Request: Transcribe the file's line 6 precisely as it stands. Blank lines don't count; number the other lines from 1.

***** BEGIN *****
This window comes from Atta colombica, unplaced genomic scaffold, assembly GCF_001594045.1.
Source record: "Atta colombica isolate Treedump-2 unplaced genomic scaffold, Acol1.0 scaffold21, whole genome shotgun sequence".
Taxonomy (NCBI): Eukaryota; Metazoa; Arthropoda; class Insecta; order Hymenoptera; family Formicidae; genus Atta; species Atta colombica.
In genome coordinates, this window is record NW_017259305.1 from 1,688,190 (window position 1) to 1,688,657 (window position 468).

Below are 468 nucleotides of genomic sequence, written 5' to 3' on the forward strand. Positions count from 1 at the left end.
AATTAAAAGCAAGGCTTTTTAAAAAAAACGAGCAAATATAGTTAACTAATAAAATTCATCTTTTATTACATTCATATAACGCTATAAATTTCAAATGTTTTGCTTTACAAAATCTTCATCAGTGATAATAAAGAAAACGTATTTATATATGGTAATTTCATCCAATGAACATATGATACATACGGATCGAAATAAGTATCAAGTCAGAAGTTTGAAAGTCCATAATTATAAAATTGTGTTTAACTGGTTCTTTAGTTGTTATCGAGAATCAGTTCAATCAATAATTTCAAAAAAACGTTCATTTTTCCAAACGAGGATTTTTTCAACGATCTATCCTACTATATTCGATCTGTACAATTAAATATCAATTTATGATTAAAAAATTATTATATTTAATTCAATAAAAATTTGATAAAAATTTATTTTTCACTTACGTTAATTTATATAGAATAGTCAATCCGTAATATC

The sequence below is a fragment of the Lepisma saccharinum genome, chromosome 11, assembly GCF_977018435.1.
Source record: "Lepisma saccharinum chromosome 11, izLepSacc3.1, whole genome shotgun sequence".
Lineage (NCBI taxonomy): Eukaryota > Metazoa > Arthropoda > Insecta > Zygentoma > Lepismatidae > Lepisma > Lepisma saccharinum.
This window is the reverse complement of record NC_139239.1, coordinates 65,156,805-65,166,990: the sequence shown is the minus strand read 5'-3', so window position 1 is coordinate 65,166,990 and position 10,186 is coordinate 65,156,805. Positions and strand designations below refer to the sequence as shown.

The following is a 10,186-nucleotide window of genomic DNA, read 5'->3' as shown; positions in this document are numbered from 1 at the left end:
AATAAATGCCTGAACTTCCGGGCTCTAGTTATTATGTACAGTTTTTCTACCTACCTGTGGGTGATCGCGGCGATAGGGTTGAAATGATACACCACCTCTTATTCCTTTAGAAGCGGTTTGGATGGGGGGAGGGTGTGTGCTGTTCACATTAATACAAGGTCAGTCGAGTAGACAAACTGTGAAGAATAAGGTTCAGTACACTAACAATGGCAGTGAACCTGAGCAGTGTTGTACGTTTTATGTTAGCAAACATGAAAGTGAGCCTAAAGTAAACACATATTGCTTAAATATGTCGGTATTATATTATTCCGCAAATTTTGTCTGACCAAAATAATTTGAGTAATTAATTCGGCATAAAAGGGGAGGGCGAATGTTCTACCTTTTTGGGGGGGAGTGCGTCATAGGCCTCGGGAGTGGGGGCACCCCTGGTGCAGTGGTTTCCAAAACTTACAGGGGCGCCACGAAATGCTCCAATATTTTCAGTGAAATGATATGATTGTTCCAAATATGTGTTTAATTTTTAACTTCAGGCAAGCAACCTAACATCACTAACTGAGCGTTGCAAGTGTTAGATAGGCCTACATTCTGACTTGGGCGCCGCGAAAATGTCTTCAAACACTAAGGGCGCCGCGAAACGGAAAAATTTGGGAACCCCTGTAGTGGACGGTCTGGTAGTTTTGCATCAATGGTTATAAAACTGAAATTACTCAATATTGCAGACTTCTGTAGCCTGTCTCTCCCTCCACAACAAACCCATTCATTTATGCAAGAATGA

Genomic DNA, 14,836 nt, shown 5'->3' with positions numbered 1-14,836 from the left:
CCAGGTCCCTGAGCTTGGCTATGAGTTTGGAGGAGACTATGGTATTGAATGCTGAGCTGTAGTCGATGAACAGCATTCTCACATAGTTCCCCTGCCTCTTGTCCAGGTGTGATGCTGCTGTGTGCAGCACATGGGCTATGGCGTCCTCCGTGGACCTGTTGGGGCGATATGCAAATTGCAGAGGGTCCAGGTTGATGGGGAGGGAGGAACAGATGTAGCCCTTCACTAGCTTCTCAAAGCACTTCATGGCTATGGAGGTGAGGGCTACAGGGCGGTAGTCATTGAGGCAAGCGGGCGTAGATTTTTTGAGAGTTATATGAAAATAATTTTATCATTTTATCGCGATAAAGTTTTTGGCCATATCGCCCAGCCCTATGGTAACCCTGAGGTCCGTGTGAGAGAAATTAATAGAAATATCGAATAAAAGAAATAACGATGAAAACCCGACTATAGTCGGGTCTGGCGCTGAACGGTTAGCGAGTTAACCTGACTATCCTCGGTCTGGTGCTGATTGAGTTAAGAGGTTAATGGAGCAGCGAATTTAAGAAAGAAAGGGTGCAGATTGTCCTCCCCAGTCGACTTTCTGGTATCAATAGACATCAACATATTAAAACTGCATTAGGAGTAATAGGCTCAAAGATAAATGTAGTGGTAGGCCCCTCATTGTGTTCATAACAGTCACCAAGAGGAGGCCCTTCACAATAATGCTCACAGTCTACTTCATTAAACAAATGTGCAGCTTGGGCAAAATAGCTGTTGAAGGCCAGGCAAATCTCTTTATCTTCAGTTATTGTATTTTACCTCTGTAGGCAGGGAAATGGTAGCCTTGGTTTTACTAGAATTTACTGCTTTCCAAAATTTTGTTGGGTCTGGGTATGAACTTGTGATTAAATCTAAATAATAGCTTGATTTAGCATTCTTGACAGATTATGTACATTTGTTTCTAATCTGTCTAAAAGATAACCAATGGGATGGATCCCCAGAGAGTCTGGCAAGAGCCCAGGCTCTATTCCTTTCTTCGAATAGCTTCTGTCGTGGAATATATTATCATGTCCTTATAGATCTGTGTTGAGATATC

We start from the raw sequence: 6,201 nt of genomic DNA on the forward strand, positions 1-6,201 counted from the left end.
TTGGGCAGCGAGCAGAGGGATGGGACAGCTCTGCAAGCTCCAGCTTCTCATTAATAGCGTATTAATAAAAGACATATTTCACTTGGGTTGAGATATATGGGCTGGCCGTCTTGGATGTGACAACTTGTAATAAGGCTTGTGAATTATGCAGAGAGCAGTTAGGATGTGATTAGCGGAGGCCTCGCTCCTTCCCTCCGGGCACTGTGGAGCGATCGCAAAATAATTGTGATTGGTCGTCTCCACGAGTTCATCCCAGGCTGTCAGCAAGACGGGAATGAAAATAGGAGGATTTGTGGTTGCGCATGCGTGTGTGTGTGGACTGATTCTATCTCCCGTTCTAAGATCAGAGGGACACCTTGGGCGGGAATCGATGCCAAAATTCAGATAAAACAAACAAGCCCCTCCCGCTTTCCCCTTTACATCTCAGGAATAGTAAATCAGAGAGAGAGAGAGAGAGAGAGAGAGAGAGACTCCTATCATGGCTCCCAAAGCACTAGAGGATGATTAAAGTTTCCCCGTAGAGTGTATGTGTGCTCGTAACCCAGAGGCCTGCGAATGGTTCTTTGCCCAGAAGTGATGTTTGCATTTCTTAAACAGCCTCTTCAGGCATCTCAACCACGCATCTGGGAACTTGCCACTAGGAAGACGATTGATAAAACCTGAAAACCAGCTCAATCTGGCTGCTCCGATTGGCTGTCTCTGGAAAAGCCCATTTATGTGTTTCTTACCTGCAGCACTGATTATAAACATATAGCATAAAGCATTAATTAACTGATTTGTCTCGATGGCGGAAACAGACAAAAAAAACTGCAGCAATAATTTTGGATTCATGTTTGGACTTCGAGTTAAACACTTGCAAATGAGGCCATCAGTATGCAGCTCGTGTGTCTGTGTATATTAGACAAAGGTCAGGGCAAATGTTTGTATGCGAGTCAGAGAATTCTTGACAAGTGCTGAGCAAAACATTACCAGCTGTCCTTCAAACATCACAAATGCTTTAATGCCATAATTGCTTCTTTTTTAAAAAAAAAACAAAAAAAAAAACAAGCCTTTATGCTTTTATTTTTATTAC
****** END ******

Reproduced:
AATTAAAAGCAAGGCTTTTTAAAAAAAACGAGCAAATATAGTTAACTAATAAAATTCATCTTTTATTACATTCATATAACGCTATAAATTTCAAATGTTTTGCTTTACAAAATCTTCATCAGTGATAATAAAGAAAACGTATTTATATATGGTAATTTCATCCAATGAACATATGATACATACGGATCGAAATAAGTATCAAGTCAGAAGTTTGAAAGTCCATAATTATAAAATTGTGTTTAACTGGTTCTTTAGTTGTTATCGAGAATCAGTTCAATCAATAATTTCAAAAAAACGTTCATTTTTCCAAACGAGGATTTTTTCAACGATCTATCCTACTATATTCGATCTGTACAATTAAATATCAATTTATGATTAAAAAATTATTATATTTAATTCAATAAAAATTTGATAAAAATTTATTTTTCACTTACGTTAATTTATATAGAATAGTCAATCCGTAATATC